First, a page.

1 "Magick Land", Apollo 99 (June 1974), 407. A pen and ink drawing of the project is owned by the Art Institute of Chicago. Pietro Bracci was born in Rome in 1700, and died in the same city in 1773. He sculpted the figures in the Monument to Queen Clementina in St. Peter's Basilica.
2 Antonio Canova was born in Possagno, near Treviso, in 1757, and died in Venice in 1822. He was the foremost sculptor of his time. Queen Louise commissioned him to sculpt the monument to Count Vittorio Alfieri in the Basilica di Santa Croce in Florence.
3The original contract is preserved in the Biblioteca Civica in Bassano del Grappa (Mss. Canoviani, IV. 101); the text is reproduced in Stella Rudolph, "Il monumento Stuart del Canova: un committente dimenticato e il primo pensiero ritrovato", Antologia di belle arti 16 (1980): 49-51. The contract specifies that the 9,000 scudi were to be paid in portions of 1,000 scudi annually. This sum was at the time equivalent to approximately 150 pounds sterling.
4 The design is reproduced in Rudolph, 46.
5 Maria Sofia Lilli, Aspetti dell'Arte Neoclassica: Sculture nelle Chiese Romane, 1780-1845 (Istituto Nazionale di Studie Romani, 1991), 63.
6 50,000 francs (the approximate equivalent of 200 pounds sterling) was somewhat more than the original agreed price of 9,000 scudi. In a letter to his friend Count Leopoldo Cicognara, December 7, 1816, Canova writes: "La somma somministrata dal Governo inglese per il monumento del Cardinale Duca fu di franchi 50.000, a titolo di gratificazione arbitraria e graziosa, per concorrere in qualche parte alla spesa del monumento; ma niuno vi mettera sopra un soldo, e questa somma dovra bastare per tutta l'opera" (The sum granted by the English Government for the monument of the Cardinal Duke was of 50,000 francs, as a sign of arbitrary and gracious favour, to contribute in part to the cost of the monument; but nobody will give a penny more, and this sum must suffice for the entire work); cf. Antonio Canova, Epistolario, 1816-1817 (Roma: Salerno), I, 2002, 553. The figure of 50,000 francs has been misunderstood by a number of English-language writers; one source suggests that the payment was only 5,000 francs, but this is obviously a typographic error. Ceyrep, "Dates of Births and Deaths of the Pretenders", Notes and Queries IX (February 25, 1854), 177, says that the Hereditary Prince of Hanover "sent a donation of fifty pounds for the purpose to Pius VII", but this also is a misunderstanding of the figure of 50,000 francs.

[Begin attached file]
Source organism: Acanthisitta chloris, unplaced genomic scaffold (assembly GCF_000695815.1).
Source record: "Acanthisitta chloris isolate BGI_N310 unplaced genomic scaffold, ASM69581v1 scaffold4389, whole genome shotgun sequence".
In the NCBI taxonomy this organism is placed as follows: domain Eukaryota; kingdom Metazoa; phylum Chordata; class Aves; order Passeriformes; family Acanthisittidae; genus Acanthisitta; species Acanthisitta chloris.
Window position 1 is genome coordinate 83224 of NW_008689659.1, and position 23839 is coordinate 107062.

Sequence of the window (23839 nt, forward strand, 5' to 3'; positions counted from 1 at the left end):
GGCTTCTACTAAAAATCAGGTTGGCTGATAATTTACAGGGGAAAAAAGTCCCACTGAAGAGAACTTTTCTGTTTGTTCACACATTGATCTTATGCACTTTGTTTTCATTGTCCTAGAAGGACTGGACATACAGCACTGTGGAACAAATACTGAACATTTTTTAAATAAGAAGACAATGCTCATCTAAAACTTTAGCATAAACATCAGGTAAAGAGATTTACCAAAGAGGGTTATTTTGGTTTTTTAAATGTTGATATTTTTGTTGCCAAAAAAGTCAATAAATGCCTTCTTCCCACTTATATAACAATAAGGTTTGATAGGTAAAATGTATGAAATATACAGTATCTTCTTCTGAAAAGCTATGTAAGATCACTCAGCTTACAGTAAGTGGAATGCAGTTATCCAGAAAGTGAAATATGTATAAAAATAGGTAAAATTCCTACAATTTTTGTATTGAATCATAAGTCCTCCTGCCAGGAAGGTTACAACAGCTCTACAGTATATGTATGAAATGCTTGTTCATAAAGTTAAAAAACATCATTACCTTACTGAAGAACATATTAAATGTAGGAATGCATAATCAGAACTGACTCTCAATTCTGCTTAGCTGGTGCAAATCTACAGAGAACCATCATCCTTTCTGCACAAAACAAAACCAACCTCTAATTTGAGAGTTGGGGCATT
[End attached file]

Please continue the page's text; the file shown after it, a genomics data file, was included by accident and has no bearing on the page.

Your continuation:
7 Presumably this change took place only as late as 1817 or even 1818. In a letter to Canova, dated January 10, 1817 (the year of the letter is not certain), Queen Louise, King Henry's sister-in-law writes, "Je suis persuadée que vous ferez un beau monument pour le Cardinal mon beau frère" (I am certain that you will make a lovely monument for the cardinal my brother-in-law); cf. Canova, Epistolario, II, 618. In a letter to Leopoldo Cicognara, dated August 9, 1817, Canova writes, "Si preparerà la creta per il modello del papa Pio VI e per quello del Cardinale di Yorck: ma non so se potrò terminarli ambidue" (You will prepare the clay for the model of Pope Pius VI and for that of the Cardinal of York, but I do not know if I will be able to finish both); cf. Canova, Epistolario, II, 946. In an article of March 25, 1818 The Times refers to "the monument to the memory of the Cardinal York", without any mention of the addition of James III and VIII or Charles III.
8 Fred Licht, Canova (New York: Abbeville, 1983), 87. Il Museo Civico di Bassano: I Disegni di Antonio Canova, edited by Elena Bassi (Venezia: Neri Pozza, 1959), 192.
Image 1 (Stuart Monument): Loretta Santini, Vatican City (Narni, Italy: Plurigraf, n.d.), 45.
Image 2 (Relief portraits): © Noel S. McFerran 2001.